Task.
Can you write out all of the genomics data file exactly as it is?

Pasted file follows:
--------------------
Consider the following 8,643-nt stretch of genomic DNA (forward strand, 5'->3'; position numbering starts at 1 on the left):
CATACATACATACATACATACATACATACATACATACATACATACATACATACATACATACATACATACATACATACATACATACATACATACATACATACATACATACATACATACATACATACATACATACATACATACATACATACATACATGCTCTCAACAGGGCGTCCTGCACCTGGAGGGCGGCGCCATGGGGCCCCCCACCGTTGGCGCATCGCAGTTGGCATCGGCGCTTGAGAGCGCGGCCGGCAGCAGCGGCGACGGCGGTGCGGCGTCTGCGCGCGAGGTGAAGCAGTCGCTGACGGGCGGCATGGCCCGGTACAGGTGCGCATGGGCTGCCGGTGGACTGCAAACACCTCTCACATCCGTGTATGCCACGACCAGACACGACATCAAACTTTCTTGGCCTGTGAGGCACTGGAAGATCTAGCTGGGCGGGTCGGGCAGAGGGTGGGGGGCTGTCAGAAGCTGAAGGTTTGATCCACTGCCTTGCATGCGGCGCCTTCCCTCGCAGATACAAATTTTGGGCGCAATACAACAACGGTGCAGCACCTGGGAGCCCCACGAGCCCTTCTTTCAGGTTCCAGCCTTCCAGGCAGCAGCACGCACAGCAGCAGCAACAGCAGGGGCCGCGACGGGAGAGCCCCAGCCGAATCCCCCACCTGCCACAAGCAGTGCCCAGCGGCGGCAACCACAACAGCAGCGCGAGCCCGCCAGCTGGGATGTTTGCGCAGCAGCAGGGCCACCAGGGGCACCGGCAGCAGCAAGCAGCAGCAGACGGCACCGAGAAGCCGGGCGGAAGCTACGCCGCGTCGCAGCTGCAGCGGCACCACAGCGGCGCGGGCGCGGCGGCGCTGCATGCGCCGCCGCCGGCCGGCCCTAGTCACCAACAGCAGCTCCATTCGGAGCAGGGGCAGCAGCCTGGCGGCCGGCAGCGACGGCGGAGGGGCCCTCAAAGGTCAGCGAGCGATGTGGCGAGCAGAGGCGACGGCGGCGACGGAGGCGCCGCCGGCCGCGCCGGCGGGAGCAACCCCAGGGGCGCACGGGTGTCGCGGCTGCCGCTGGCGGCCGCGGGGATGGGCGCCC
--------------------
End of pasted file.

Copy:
Consider the following 8,643-nt stretch of genomic DNA (forward strand, 5'->3'; position numbering starts at 1 on the left):
CATACATACATACATACATACATACATACATACATACATACATACATACATACATACATACATACATACATACATACATACATACATACATACATACATACATACATACATACATACATACATACATACATACATACATACATACATACATACATGCTCTCAACAGGGCGTCCTGCACCTGGAGGGCGGCGCCATGGGGCCCCCCACCGTTGGCGCATCGCAGTTGGCATCGGCGCTTGAGAGCGCGGCCGGCAGCAGCGGCGACGGCGGTGCGGCGTCTGCGCGCGAGGTGAAGCAGTCGCTGACGGGCGGCATGGCCCGGTACAGGTGCGCATGGGCTGCCGGTGGACTGCAAACACCTCTCACATCCGTGTATGCCACGACCAGACACGACATCAAACTTTCTTGGCCTGTGAGGCACTGGAAGATCTAGCTGGGCGGGTCGGGCAGAGGGTGGGGGGCTGTCAGAAGCTGAAGGTTTGATCCACTGCCTTGCATGCGGCGCCTTCCCTCGCAGATACAAATTTTGGGCGCAATACAACAACGGTGCAGCACCTGGGAGCCCCACGAGCCCTTCTTTCAGGTTCCAGCCTTCCAGGCAGCAGCACGCACAGCAGCAGCAACAGCAGGGGCCGCGACGGGAGAGCCCCAGCCGAATCCCCCACCTGCCACAAGCAGTGCCCAGCGGCGGCAACCACAACAGCAGCGCGAGCCCGCCAGCTGGGATGTTTGCGCAGCAGCAGGGCCACCAGGGGCACCGGCAGCAGCAAGCAGCAGCAGACGGCACCGAGAAGCCGGGCGGAAGCTACGCCGCGTCGCAGCTGCAGCGGCACCACAGCGGCGCGGGCGCGGCGGCGCTGCATGCGCCGCCGCCGGCCGGCCCTAGTCACCAACAGCAGCTCCATTCGGAGCAGGGGCAGCAGCCTGGCGGCCGGCAGCGACGGCGGAGGGGCCCTCAAAGGTCAGCGAGCGATGTGGCGAGCAGAGGCGACGGCGGCGACGGAGGCGCCGCCGGCCGCGCCGGCGGGAGCAACCCCAGGGGCGCACGGGTGTCGCGGCTGCCGCTGGCGGCCGCGGGGATGGGCGCCC